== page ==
The background: Mark Sargeant is the man behind Folkstone’s beloved Rocksalt. In recent years, he has channelled his expertise into London restaurants, with chef director roles at Plum & Spilt Milk at the Great Northern Hotel, King’s Cross St Pancras, and The Strand Dining Rooms. Sargeant has now launched his own London restaurant for the first time – Morden & Lea – located on the Leicester Square side of Wardour Street. This might not be the area you’d usually expect to find an exceptional meal, but Morden & Lea could change all that – the food is great and at just £35 for three courses, very reasonably priced. Plus the restaurant’s location is very convenient for pre- and post-theatre or cinema suppers.
The space: Morden & Lea is spaced over two floors with a relaxed all-day no-reservation dining room downstairs and a more formal brasserie upstairs. The space is elegant and modern, with dark wooden floors, industrial-style exposed pipework across the ceiling and mismatched artwork, but the overall feeling is welcoming rather than so achingly cool it’s cold.
The bar: The restaurant offers a selection of really reasonably priced cocktails, which are original and delicious. If you want to try something new, look for unusual ingredients such as tonka bean, oak smoke, peat or black walnut. The wine list at Morden & Lea is also really well put together and includes a number of bottles served in 500ml carafes. Refreshingly, this includes some of the more expensive and interesting varieties – ideal if you’re having a quick meal before the theatre and don’t want to either waste the end of your bottle, compromise on taste, or rush the bottle and snooze through the third act.
Start with: The speciality of the restaurant’s more casual downstairs dining room is the tartine, so order one of these delicious open sandwiches if you’re only stopping by for a quick bite. If dining upstairs in the evening, then choose from the small but perfectly formed selection of starters, which will change with the seasons but could include tortellini of rabbit, mackerel rillettes, smoked trout or roast quail.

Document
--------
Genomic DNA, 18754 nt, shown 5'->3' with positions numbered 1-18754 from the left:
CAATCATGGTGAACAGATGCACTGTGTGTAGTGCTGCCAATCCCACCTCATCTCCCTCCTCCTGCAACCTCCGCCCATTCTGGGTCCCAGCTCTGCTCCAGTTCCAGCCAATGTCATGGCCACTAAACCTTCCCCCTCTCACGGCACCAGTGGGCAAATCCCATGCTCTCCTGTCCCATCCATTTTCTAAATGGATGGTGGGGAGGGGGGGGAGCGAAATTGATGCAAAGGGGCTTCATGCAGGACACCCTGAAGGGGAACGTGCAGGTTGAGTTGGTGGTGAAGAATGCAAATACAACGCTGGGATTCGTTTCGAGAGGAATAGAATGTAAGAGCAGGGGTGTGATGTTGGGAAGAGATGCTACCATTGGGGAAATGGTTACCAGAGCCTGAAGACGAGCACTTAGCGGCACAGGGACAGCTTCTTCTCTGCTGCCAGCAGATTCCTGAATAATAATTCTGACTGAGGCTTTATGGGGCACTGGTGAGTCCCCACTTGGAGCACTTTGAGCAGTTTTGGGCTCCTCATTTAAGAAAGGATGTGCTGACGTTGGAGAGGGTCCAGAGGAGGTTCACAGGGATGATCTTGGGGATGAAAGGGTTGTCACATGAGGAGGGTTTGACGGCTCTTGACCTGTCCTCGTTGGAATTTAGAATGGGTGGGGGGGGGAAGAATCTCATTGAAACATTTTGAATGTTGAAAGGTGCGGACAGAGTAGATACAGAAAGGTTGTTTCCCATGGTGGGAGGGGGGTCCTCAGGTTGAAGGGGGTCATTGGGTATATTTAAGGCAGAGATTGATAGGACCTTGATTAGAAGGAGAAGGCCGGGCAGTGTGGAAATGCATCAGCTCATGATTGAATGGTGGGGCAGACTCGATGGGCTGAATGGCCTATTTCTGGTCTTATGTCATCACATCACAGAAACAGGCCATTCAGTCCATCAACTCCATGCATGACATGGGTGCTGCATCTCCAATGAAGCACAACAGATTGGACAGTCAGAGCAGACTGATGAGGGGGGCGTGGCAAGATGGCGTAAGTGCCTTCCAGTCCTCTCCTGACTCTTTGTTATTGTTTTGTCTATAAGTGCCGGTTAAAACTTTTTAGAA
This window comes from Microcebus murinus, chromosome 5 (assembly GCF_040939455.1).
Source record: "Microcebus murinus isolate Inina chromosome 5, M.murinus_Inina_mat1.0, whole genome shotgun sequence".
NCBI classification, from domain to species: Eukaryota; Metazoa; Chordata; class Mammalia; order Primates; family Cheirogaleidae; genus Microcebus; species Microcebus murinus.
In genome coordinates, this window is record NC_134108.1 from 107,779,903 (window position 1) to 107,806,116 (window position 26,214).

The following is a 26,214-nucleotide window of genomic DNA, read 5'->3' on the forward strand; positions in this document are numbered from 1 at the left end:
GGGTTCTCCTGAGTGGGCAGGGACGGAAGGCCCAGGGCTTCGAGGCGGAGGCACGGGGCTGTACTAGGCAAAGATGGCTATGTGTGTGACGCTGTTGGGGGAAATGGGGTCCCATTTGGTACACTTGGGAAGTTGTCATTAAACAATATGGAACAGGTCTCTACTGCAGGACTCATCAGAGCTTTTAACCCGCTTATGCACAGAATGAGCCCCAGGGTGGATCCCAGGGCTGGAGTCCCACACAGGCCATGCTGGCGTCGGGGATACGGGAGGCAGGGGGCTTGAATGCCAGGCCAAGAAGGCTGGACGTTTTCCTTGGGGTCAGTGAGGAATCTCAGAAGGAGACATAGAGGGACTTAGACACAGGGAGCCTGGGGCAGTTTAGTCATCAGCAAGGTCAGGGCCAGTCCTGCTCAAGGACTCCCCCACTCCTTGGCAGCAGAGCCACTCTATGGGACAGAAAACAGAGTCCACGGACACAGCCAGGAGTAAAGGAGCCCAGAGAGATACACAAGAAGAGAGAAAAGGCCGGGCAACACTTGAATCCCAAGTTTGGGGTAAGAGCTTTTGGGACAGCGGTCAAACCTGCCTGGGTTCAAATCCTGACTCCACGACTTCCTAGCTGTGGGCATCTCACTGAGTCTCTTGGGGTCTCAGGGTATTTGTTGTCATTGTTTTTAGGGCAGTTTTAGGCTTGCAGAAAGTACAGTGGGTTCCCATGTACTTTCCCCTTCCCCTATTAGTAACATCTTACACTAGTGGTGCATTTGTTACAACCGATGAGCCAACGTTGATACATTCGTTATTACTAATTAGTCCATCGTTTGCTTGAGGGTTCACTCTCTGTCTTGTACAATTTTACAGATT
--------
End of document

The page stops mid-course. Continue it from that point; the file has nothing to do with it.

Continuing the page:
Go on to: The selection of mains is equally small with a selection of around seven dishes available – each well thought out and impeccably prepared. Carefully sourced meat and fish take centre stage, as does seasonally sensitive cooking. Try the loin of Romney Marsh lamb with deep umami mushrooms, spicy chicken with aioli, potatoes and salad, or stone bass served with curried potatoes, a coco-nutty sauce and fresh coriander salad. For somewhere that embraces a fairly traditional meat- potato-and-veg-style set-up, Morden & Lea serves creative, interesting and delicious food.
Finish with: Try what could be calledMorden & Lea’s version of an Eton Mess: pressed strawberries, almond crumble and Brillat-Savarin chantilly – whipped fresh white cow’s cheese that gives it a richer, slightly acidic cheesecake flavour. Or the poached apricots with fresh almonds, honey and ice cream for something sweet and succulent.
The bill: Morden & Lea charges just £29 for two courses, or £35 for three – which is astounding given the quality of the food and the restaurant’s central location. Bottles of wine start at £21 and cocktails are around £10. A three-course meal for two with cocktails and a good bottle of wine should come to around £120.
In summary: The restaurant’s location just opposite flashy, overpriced and somewhat soulless Leicester Square only serves to highlight Morden & Lea’s good points. Great quality, friendly, modest, British and fun, it’s difficult to think of another restaurant from a big-name chef in London that charges reasonable prices for top-notch cooking. Morden & Lea is a real addition to central London and one you’ll probably find yourself returning to over and over again.
Morden & Lea, 17 Wardour Street, London W1D 6PJ; mordenandlea.com